Ian Wong et al have produced a new analysis of the TESS data on previously known WASP exoplanets. Their main interest is the “phase curve”, the variation of the light around the planet’s orbit.
Two examples are the systems WASP-72 and WASP-100:
In addition to the main transit (planet passing in front of the star) the phase curves show secondary eclipses (planet passing behind the star, at phase 0.5) and a sinusoidal variation due to the heated face of the planet. By modelling the phase-curves of these and other similar planets, Wong et al make the tentative suggestion that the hotter the planet (which can be measured from the depth of the secondary eclipse) the more reflective the atmosphere of the planet is.
Here’s a similar plot for WASP-30. Note, though, that the phase-curve variation peaks at phases 0.25 and 0.75, unlike those for WASP-72 and WASP-100. That’s because WASP-30b is not a planet but a brown dwarf, with a mass of 63 Jupiters. That is massive enough for its gravity to distort the host star into an ellipsoidal shape, and so in this system the variation of the light is caused by the varying projection of the distorted star around the orbit.
As TESS continues its all-sky survey it will produce high-quality data containing lots of transits for all the WASP planets. This is especially so for planets near the ecliptic poles, which TESS will observe over many sectors. With TESS Sector 4 data recently released, here are some plots borrowed from David Kipping on Twitter.
The lower plots show the variations in transit timing (O–C is the difference between the observed timing and the timing calculated from an ephemeris).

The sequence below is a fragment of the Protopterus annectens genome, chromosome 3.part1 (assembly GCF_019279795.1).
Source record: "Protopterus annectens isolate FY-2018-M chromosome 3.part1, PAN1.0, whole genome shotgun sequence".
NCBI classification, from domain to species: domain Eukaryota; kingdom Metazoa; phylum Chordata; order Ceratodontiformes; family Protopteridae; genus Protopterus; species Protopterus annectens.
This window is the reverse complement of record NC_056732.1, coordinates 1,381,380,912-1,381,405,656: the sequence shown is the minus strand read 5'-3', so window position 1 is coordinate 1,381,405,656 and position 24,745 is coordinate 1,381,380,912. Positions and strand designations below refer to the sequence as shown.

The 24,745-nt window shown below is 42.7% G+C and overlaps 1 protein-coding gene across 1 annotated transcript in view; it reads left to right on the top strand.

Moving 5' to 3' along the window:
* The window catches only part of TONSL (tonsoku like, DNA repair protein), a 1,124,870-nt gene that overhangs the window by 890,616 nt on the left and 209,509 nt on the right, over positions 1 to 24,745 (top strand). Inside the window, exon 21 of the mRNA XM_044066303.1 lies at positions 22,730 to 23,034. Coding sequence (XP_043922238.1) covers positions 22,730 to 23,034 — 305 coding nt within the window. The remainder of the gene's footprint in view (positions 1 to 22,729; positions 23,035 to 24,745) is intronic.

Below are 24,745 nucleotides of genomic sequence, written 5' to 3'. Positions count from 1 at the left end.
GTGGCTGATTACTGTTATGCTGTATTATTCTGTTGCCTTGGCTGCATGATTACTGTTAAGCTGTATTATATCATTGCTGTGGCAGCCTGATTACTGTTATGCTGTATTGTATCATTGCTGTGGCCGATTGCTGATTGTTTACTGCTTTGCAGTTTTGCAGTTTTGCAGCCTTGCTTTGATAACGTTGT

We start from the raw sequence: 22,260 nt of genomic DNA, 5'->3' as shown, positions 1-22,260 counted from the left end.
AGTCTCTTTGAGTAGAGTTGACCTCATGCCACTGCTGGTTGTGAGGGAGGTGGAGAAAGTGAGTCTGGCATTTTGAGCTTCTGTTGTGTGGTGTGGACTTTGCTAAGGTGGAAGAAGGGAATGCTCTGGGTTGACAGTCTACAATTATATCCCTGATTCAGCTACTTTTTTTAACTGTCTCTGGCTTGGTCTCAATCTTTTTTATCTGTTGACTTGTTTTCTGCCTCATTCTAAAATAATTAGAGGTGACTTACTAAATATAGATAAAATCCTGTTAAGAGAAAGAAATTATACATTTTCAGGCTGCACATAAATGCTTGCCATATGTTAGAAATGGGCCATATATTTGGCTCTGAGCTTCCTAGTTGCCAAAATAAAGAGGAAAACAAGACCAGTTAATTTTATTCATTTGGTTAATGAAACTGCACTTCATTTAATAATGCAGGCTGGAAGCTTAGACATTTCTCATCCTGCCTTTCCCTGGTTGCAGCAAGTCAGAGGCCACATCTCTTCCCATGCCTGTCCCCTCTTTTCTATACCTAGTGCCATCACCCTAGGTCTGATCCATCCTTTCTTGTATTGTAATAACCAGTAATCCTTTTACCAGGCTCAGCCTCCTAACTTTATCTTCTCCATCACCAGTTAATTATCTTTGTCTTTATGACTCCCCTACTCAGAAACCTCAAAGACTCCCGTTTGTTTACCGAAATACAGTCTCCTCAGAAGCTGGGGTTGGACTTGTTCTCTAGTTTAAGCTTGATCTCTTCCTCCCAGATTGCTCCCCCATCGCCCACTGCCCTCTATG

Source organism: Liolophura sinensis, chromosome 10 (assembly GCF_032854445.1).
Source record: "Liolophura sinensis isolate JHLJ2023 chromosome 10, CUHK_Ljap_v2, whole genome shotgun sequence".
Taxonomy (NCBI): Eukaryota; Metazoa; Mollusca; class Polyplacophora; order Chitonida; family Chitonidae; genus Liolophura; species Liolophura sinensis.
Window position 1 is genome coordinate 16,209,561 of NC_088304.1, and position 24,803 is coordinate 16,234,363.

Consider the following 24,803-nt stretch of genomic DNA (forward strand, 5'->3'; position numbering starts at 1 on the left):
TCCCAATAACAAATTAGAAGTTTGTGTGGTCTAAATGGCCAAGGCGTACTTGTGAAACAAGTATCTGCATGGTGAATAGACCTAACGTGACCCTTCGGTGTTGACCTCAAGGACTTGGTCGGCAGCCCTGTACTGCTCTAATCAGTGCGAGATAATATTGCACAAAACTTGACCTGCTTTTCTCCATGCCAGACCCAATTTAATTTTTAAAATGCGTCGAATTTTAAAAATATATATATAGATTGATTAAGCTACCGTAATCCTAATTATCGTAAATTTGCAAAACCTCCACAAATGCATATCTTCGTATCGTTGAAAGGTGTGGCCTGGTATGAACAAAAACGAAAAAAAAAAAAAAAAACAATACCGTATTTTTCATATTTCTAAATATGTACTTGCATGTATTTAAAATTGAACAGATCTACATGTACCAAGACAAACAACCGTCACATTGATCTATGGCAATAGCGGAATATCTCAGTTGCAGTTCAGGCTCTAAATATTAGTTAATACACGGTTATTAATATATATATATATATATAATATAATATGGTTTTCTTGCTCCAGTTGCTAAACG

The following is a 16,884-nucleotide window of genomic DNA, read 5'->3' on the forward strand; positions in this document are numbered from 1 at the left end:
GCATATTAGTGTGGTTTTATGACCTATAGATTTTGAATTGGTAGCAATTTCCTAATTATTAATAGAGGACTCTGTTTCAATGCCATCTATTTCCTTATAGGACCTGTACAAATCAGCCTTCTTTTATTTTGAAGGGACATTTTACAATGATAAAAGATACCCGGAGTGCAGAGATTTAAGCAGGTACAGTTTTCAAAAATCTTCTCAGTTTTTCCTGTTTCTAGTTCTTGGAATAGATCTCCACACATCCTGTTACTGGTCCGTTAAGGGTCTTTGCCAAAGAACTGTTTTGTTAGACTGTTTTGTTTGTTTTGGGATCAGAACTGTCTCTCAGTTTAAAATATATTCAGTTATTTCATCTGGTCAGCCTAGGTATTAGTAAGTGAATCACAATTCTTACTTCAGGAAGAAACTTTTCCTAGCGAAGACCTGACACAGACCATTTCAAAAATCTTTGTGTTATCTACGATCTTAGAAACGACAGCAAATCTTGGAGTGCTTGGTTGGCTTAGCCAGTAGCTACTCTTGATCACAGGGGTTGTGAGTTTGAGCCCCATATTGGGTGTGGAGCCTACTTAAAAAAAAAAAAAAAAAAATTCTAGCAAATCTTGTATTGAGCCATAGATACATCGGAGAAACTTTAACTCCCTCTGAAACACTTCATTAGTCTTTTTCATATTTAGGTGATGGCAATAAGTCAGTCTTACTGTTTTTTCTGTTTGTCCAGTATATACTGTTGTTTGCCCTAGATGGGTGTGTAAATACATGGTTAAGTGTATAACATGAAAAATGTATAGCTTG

These plots seem to show something that I’ve suspected for a while, namely that there are correlated deviations in the transit timings, meaning that if one O–C value is slightly early (or late) then the next one is more likely to be the same. Such deviations can also be larger than expected given the errors (the quoted chi-squared value for WASP-100b of 44 for 32 degrees of freedom tells us that the error bars don’t fully account for the variations).
This must be the result of stellar activity, magnetic variations on the surface of the star such as star-spots and faculae. Any deviation from a smooth stellar profile can then alter the transit profile.
Properly accounting for such effects will be important for two sorts of study. The first is looking for “transit-timing variations”, changes in the transit time of a planet caused by variations in its orbit owing to the gravitational perturbations of another planet. The second is looking for long-term changes in the orbital period, such as the inward-spiral decay of the orbit predicted to be caused by tidal interactions of the planet and its host star. The literature contains marginal claims of the latter effect that might be better explained as the effect of magnetic activity of the host star.